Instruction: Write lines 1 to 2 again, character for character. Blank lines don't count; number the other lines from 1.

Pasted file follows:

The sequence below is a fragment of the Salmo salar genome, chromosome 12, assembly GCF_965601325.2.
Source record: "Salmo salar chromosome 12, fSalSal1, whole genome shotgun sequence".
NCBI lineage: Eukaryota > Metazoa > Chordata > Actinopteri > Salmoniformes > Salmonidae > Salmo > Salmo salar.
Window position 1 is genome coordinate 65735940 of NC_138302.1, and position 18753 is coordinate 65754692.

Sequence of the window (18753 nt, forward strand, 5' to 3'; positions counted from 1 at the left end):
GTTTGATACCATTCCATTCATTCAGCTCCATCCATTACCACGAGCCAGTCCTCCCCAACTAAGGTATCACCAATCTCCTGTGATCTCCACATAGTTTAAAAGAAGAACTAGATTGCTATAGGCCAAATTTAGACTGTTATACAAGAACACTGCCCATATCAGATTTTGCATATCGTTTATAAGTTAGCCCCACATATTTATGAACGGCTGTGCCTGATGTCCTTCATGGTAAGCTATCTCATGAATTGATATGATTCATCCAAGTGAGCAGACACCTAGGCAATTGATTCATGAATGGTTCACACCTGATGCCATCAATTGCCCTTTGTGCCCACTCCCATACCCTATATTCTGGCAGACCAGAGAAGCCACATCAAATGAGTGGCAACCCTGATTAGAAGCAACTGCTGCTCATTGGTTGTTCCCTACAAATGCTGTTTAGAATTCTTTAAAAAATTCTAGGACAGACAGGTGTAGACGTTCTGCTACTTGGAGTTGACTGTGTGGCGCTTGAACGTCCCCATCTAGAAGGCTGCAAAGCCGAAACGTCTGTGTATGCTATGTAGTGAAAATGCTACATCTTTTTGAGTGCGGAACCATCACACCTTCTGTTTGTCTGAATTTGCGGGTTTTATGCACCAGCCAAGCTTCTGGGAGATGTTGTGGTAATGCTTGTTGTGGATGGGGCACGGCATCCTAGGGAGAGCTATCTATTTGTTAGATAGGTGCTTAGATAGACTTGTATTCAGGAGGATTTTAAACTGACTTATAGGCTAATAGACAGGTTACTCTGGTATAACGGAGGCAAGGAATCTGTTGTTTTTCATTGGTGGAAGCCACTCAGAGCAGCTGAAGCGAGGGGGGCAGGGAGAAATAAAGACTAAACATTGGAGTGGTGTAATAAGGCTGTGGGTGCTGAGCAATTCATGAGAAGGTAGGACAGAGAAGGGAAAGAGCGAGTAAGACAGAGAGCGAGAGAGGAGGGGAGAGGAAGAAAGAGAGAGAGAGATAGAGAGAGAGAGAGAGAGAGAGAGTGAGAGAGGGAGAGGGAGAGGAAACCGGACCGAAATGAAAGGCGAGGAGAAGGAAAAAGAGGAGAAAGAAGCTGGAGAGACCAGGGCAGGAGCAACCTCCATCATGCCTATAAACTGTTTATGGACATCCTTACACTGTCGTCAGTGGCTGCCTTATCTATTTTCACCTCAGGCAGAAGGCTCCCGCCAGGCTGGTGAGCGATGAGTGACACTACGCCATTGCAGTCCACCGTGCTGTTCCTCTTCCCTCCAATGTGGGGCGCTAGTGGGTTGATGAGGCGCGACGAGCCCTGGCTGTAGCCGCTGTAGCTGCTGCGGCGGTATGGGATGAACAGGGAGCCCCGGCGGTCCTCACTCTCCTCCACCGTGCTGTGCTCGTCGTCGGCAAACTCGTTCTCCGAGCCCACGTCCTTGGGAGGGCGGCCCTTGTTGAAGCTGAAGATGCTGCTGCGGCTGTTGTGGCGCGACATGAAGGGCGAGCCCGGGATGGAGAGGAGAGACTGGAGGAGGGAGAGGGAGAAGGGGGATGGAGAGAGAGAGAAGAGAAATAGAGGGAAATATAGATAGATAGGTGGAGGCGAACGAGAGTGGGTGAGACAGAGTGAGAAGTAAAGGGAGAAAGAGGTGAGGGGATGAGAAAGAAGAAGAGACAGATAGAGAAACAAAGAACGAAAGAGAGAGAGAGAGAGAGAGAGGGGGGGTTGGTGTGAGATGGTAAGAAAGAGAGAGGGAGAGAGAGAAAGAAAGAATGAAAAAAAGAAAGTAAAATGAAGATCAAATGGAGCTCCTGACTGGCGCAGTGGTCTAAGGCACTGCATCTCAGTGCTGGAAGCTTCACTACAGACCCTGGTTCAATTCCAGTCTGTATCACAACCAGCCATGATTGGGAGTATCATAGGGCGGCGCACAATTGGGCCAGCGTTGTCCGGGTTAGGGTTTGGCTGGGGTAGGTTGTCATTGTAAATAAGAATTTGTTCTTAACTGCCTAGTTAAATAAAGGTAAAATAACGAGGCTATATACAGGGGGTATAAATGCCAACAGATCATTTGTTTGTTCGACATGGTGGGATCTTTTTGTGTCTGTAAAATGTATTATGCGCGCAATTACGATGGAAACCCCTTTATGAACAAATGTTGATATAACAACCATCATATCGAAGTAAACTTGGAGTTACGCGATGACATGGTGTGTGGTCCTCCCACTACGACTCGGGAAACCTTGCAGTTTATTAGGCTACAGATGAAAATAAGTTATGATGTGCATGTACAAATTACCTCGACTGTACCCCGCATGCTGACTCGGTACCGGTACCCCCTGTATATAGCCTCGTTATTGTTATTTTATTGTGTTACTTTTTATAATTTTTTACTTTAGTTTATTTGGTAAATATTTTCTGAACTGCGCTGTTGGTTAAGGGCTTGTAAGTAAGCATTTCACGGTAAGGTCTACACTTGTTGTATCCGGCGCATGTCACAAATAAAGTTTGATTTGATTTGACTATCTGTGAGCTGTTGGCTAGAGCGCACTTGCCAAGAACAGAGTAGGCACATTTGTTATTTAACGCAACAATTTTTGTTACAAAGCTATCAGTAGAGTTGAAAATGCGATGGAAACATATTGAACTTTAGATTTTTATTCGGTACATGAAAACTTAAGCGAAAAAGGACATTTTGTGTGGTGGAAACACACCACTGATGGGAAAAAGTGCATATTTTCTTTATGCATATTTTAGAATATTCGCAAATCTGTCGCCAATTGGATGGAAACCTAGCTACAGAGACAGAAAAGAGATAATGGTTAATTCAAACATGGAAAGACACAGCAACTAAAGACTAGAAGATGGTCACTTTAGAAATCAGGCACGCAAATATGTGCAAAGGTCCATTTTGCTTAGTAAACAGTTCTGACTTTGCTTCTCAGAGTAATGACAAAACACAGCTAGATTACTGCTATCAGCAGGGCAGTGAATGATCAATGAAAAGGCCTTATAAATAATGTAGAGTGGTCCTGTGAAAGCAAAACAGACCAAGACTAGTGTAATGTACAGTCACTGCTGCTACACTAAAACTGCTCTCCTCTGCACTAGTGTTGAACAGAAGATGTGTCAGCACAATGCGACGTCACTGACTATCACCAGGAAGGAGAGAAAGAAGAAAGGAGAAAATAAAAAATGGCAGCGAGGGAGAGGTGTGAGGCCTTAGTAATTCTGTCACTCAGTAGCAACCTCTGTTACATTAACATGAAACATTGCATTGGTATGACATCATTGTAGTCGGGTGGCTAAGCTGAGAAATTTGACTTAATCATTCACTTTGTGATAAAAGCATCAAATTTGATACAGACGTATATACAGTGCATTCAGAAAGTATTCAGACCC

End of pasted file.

The sequence below is a fragment of the Salmo salar genome, chromosome 12, assembly GCF_965601325.2.
Source record: "Salmo salar chromosome 12, fSalSal1, whole genome shotgun sequence".